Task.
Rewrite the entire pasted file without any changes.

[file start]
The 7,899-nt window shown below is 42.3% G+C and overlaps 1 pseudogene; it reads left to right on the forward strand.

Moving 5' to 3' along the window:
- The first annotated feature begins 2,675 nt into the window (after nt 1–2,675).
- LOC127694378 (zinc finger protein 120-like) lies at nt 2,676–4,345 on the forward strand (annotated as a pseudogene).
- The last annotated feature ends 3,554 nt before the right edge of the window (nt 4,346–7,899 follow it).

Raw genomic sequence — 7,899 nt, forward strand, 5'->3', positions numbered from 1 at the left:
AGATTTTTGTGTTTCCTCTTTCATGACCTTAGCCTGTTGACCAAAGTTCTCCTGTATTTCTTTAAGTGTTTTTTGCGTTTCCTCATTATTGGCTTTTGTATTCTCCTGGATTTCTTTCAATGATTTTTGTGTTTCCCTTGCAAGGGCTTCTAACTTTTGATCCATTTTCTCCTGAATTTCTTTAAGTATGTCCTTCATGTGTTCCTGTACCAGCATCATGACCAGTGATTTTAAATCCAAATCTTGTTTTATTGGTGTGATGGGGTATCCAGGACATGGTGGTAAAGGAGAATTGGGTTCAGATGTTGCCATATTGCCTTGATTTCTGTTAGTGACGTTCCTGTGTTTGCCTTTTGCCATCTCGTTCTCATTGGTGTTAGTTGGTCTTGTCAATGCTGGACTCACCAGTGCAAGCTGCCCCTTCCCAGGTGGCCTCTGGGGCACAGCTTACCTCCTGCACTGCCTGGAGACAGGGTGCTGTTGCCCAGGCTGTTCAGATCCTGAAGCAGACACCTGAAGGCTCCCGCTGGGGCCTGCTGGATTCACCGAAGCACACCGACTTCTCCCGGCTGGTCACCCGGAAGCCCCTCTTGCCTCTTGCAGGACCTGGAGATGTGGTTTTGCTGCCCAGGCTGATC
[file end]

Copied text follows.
The 7,899-nt window shown below is 42.3% G+C and overlaps 1 pseudogene; it reads left to right on the forward strand.

Moving 5' to 3' along the window:
- The first annotated feature begins 2,675 nt into the window (after nt 1–2,675).
- LOC127694378 (zinc finger protein 120-like) lies at nt 2,676–4,345 on the forward strand (annotated as a pseudogene).
- The last annotated feature ends 3,554 nt before the right edge of the window (nt 4,346–7,899 follow it).

Raw genomic sequence — 7,899 nt, forward strand, 5'->3', positions numbered from 1 at the left:
AGATTTTTGTGTTTCCTCTTTCATGACCTTAGCCTGTTGACCAAAGTTCTCCTGTATTTCTTTAAGTGTTTTTTGCGTTTCCTCATTATTGGCTTTTGTATTCTCCTGGATTTCTTTCAATGATTTTTGTGTTTCCCTTGCAAGGGCTTCTAACTTTTGATCCATTTTCTCCTGAATTTCTTTAAGTATGTCCTTCATGTGTTCCTGTACCAGCATCATGACCAGTGATTTTAAATCCAAATCTTGTTTTATTGGTGTGATGGGGTATCCAGGACATGGTGGTAAAGGAGAATTGGGTTCAGATGTTGCCATATTGCCTTGATTTCTGTTAGTGACGTTCCTGTGTTTGCCTTTTGCCATCTCGTTCTCATTGGTGTTAGTTGGTCTTGTCAATGCTGGACTCACCAGTGCAAGCTGCCCCTTCCCAGGTGGCCTCTGGGGCACAGCTTACCTCCTGCACTGCCTGGAGACAGGGTGCTGTTGCCCAGGCTGTTCAGATCCTGAAGCAGACACCTGAAGGCTCCCGCTGGGGCCTGCTGGATTCACCGAAGCACACCGACTTCTCCCGGCTGGTCACCCGGAAGCCCCTCTTGCCTCTTGCAGGACCTGGAGATGTGGTTTTGCTGCCCAGGCTGATC